theless severe since organizations and
individuals were not diligent enough
We finally point out that cryptovirology has influenced popular culture as
well, inspiring the plot in Barry Eisler’s
techno-thriller Fault Line. 3
Over the years we have observed a
palpable reluctance by security com-
panies to describe the cryptoviral ex-
tortion attack in detail and discuss
countermeasures. We view this as be-
ing fundamentally flawed; it is the clas-
sic phenomenon of “reactive security”
(acting after the attack) as opposed to
the preventative “proactive security.”
We believe ransomware is the tip
of the iceberg. Most cryptovirology
attacks are covert in nature, allow-
ing the adversary to securely steal
information completely unnoticed.
These attacks would slip past or sty-
mie the vast majority of computer
incident response teams. It took over
20 years for cryptoviral extortion to
gain worldwide recognition, and it
appears that the bulk of these other
attacks, which are fully described in
the scientific literature, are heading
in the same direction: destined to be
overlooked until a large-scale real-
world attack is publicized. Santaya-
na’s aphorism: “those who cannot
remember the past are condemned
to repeat it” 4 seems to apply equally
well to malicious cryptography.
1. Barth, B. California ransomware bill supported by
Hollywood hospital passes committee. SC Magazine
(Apr. 13, 2016).
2. Christensen, C. The Innovator’s Solution: Creating
and Sustaining Successful Growth. Harvard Business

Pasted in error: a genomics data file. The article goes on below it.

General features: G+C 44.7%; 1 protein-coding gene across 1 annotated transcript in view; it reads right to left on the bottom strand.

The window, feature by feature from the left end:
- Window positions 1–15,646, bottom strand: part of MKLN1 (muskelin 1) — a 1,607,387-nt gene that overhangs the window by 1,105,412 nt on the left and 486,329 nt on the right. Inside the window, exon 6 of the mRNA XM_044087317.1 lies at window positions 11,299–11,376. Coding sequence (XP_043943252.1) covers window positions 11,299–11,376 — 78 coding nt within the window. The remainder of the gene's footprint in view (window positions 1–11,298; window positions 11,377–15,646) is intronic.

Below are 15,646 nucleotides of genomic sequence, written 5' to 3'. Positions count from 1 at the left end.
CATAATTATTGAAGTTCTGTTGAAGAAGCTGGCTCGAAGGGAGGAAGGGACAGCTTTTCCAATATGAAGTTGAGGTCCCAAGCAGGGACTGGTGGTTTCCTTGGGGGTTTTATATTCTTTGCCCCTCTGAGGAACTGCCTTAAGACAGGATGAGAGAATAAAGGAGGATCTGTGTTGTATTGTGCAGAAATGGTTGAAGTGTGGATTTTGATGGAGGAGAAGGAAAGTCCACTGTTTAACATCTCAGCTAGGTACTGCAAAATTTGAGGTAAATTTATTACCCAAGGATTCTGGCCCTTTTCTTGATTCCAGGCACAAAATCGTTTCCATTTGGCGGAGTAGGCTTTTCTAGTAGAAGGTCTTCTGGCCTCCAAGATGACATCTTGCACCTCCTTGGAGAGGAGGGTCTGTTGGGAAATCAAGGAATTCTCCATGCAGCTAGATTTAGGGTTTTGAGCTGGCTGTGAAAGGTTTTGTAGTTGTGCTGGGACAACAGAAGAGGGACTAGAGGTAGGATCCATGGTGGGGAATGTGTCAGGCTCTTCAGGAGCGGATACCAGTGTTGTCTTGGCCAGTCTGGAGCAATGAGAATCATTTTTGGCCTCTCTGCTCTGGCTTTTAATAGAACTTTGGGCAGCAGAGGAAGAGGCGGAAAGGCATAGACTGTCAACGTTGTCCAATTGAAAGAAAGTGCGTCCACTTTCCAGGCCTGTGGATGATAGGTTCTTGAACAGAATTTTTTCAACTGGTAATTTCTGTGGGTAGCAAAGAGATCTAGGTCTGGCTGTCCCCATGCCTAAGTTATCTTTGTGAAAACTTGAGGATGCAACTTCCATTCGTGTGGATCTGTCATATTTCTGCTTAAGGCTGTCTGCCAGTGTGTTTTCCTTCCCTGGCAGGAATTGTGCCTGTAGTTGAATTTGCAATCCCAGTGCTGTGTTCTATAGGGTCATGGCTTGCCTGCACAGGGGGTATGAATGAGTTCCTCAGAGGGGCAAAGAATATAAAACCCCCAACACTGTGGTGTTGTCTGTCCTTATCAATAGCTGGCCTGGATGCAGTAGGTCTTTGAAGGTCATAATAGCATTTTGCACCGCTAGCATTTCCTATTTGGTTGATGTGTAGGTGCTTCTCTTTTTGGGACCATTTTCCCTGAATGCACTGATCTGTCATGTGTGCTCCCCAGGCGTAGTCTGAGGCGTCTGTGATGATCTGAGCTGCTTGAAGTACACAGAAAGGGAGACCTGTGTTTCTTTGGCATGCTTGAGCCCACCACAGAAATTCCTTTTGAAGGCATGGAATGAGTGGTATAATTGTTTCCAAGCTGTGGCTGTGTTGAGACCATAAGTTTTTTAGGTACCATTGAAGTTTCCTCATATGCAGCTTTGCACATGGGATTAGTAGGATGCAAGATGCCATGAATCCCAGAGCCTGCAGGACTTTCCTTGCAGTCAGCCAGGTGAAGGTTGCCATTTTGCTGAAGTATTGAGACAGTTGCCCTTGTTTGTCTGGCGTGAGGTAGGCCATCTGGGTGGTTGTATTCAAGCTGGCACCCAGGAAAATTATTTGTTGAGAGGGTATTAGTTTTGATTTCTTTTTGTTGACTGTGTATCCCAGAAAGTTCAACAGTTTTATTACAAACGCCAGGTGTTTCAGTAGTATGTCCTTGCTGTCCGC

School Press, 2003.
3. Eisler, B. Fault Line. Ballantine Books, 2009.
4. Santayana, G. Reason in Common Sense, (1905), p.
284, volume 1 of The Life of Reason.
5. Scott, R. Alien. 20th Century Fox, 1979.
6. U.S. Dept. of Health and Human Services. FACT
SHEE T: Ransomware and HIPAA; http://bit.
7. Volz, D. and Auchard, E. More disruptions feared from
cyber attack; Microsoft slams government secrecy.
Reuters (May 15, 2017).
8. Young, A. and Yung, M. Cryptovirology: Extortion-based security threats and countermeasures. In
Proceedings of the IEEE Symposium on Security and
Privacy, (1996), 129–140.
9. Young, A. and Yung, M. Malicious cryptography—
Exposing cryptovirology. Wiley, 2004.
Adam L. Young ( email@example.com) is a researcher
at Cryptovirology Labs.
Moti Yung ( firstname.lastname@example.org) is a Security
and Privacy Scientist, Snap Inc., and Adjunct Senior
Researcher, Computer Science Department, Columbia
Copyright held by authors.
does not belong. We warned the public
about these threats and similar ones
by publishing our findings, thereby
providing a significant head start to develop and deploy defenses.
It has been a long road that we
have followed, fraught with skepticism and criticism, ultimately resulting in worldwide recognition
that cryptoviral extortion is a severe
threat. Over the years we have given
numerous lectures on cryptovirology. We have experienced the spectrum of possible reactions. Some
concurred that the threat is real. Others insisted that cryptoviral extortion
was pointless, that it offered nothing
to the attacker beyond deleting the
hard drive. Still others professed that
no victim would ever pay.